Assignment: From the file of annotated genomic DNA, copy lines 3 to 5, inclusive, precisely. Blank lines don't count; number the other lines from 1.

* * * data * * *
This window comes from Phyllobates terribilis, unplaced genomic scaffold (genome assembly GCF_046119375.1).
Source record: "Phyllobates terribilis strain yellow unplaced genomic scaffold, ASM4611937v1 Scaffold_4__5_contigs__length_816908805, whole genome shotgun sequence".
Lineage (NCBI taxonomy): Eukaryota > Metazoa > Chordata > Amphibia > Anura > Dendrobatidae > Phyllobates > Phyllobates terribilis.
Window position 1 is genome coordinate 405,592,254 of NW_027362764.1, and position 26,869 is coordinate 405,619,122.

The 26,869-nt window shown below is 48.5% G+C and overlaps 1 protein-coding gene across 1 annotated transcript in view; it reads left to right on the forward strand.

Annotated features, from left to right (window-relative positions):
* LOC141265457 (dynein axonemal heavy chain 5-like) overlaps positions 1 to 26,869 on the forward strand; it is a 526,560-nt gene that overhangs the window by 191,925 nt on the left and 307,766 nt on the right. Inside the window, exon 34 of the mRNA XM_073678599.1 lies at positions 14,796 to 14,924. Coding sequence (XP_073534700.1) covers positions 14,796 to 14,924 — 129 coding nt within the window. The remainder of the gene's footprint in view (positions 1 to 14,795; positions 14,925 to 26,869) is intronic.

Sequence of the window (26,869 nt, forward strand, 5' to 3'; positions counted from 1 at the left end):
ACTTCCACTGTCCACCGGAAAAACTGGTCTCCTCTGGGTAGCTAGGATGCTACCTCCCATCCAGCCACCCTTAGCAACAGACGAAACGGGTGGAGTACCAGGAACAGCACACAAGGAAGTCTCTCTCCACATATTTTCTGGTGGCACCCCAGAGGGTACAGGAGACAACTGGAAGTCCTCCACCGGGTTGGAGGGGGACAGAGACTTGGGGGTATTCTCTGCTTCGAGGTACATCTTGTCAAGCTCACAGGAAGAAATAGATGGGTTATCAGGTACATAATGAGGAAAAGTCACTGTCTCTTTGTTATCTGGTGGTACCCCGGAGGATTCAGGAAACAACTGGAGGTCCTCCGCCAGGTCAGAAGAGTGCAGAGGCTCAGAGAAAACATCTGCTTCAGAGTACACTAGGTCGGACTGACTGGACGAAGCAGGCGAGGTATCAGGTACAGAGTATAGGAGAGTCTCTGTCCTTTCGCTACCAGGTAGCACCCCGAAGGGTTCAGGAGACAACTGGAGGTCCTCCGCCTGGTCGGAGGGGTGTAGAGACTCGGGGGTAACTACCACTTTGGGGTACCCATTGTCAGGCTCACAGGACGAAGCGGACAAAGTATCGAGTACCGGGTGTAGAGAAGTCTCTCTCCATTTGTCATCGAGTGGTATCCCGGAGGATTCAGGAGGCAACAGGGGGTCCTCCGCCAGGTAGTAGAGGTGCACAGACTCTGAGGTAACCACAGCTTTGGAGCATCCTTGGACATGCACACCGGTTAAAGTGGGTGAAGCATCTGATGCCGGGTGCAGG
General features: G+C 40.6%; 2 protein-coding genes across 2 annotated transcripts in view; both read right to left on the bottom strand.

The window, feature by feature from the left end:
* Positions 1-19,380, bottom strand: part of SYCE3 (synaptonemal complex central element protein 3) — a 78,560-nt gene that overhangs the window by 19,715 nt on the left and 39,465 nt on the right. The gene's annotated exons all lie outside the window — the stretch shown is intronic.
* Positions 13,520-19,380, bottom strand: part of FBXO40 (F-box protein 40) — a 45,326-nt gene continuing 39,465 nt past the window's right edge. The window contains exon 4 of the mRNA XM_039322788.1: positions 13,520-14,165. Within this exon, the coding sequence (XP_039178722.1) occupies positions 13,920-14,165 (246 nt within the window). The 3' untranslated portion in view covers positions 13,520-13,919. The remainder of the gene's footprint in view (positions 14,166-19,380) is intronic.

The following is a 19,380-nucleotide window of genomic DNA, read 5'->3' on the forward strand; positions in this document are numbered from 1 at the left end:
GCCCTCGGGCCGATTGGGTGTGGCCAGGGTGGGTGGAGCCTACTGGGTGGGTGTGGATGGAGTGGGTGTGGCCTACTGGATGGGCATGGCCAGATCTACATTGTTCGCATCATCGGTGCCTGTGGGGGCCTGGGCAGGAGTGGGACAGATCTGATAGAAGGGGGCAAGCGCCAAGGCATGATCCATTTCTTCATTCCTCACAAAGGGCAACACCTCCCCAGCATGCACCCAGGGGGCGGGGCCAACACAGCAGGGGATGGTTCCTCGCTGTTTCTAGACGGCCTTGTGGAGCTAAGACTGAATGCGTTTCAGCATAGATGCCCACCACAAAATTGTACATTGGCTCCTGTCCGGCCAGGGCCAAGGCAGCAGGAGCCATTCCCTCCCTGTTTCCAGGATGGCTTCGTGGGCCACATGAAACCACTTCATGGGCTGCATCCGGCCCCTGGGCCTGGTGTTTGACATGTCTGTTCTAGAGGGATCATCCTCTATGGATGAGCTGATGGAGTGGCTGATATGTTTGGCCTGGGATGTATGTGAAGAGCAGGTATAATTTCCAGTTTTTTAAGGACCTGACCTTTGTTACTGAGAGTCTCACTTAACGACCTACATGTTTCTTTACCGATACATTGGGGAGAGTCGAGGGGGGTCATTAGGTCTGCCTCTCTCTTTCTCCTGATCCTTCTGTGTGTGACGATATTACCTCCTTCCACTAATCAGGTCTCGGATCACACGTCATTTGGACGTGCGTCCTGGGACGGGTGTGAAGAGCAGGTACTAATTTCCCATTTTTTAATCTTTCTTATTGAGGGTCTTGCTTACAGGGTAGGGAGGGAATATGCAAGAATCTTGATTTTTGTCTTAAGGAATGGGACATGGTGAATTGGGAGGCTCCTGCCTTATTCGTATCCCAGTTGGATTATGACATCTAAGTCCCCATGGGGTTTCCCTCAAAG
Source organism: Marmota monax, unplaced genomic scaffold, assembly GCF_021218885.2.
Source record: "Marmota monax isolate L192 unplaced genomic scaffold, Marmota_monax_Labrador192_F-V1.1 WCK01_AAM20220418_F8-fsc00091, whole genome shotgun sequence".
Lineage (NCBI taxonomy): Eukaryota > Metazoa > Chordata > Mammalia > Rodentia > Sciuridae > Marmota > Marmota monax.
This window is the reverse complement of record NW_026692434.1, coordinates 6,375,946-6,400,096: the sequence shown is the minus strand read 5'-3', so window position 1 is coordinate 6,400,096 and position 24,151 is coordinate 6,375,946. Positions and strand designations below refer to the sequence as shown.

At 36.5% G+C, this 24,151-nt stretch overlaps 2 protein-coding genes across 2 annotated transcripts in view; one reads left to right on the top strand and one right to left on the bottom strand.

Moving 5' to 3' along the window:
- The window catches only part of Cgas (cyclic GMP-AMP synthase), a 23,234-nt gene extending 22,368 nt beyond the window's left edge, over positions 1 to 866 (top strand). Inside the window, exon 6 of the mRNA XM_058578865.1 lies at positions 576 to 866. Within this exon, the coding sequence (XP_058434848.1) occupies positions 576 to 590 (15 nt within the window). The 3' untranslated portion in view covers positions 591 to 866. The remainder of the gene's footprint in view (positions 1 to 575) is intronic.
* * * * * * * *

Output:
Lineage (NCBI taxonomy): Eukaryota > Metazoa > Chordata > Amphibia > Anura > Dendrobatidae > Phyllobates > Phyllobates terribilis.
Window position 1 is genome coordinate 405,592,254 of NW_027362764.1, and position 26,869 is coordinate 405,619,122.

The 26,869-nt window shown below is 48.5% G+C and overlaps 1 protein-coding gene across 1 annotated transcript in view; it reads left to right on the forward strand.